From the presenter’s point of view, this is a disaster.

What can you do about this? In this post, I’m going to demonstrate some approaches that will help, using the slide above and another from the same PowerPoint file.

First, some caveats:

  • I found this file on the Internet a few years ago; my intent is not to criticize this specific author or his organization.  Believe me, the slides are not unusual; there are millions like them out there.
  • I know little about the subject matter and can only surmise the author’s intent. However, I tried not to change the message.
  • I assume that this file is to be used in the usual “conference room” scenario – a presenter, slides and an audience.
  • I have preserved the “bullet” approach even though many believe this is a deadly way to use PowerPoint. My experience has been that many clients are extremely reluctant to abandon this style so I have tried to improve the presentation within the “bullet” framework.
  • I do not intend the result to work as a handout; good presentations make lousy handouts.
  • I have removed “design elements.” I’m not discussing that subject in this post.
  • It may be that the overall presentation structure could use work as well but I am not attempting that here.

The bullets on the slide are not bad, they are just misplaced. Bullets should be headlines and the speaker should tell the story. This is (partly) how you avoid the disaster outlined above. So, what I usually do first is copy the bullets to the notes section where they might become the basis for the handout.

Then I identify the action words in each bullet; with luck, these are forms of verbs. Here’s my result:

slide 1a

Making use of these action words, adding a few words from the source and adopting a parallel structure (verb-object) yields this slide:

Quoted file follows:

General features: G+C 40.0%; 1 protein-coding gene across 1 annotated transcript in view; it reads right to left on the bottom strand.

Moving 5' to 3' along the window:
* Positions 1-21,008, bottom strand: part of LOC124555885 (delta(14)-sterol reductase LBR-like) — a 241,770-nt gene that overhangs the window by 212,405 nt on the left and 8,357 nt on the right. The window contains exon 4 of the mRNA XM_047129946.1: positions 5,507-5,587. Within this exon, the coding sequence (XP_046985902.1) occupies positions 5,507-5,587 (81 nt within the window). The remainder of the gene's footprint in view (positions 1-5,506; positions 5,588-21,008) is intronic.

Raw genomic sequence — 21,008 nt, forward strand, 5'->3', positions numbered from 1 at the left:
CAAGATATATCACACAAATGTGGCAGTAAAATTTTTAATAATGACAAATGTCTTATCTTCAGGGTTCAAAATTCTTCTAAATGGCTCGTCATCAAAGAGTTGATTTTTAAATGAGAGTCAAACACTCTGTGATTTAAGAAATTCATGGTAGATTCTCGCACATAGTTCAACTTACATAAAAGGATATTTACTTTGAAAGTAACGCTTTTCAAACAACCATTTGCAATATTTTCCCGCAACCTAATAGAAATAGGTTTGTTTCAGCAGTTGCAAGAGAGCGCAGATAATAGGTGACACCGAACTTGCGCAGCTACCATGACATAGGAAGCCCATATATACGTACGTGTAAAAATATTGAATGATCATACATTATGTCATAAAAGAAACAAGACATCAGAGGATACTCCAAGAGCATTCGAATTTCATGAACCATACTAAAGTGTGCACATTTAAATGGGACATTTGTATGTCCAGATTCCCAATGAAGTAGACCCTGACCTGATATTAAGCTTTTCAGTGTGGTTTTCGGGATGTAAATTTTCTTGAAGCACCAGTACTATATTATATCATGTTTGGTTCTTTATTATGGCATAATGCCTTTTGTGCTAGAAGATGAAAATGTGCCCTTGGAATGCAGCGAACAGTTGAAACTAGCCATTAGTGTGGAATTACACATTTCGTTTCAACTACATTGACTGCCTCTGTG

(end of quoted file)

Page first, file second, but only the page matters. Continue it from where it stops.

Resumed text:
slide 1bI highlighted “diverse” because it is the only word that does not appear in the original text; it seems to capture the author’s intent, though.

Notice the parallel construction – each point is grammatically a verb and object. The original text used at least two different forms.

This is much more digestible but there remains a problem. Even though the text is much shorter, the audience may still read ahead, reset and drop out.

The solution to this is “progressive disclosure.” In this case we use animation to reveal one item at a time:

The animation uses the option to change the text color (“dimming”) after the effect. This helps assure that the audience’s attention is on the current point.

Some experts will advise you to present one idea per slide. I think the problem with this approach is that the context is lost. In this example, the “ideas” are related; showing them each isolated on single slides could cause the audience to lose track of the relationship. In the kinds of presentations I work on, the content is not simple and keeping the audience on track is critical. This may not be important if you’re showing your vacation pictures.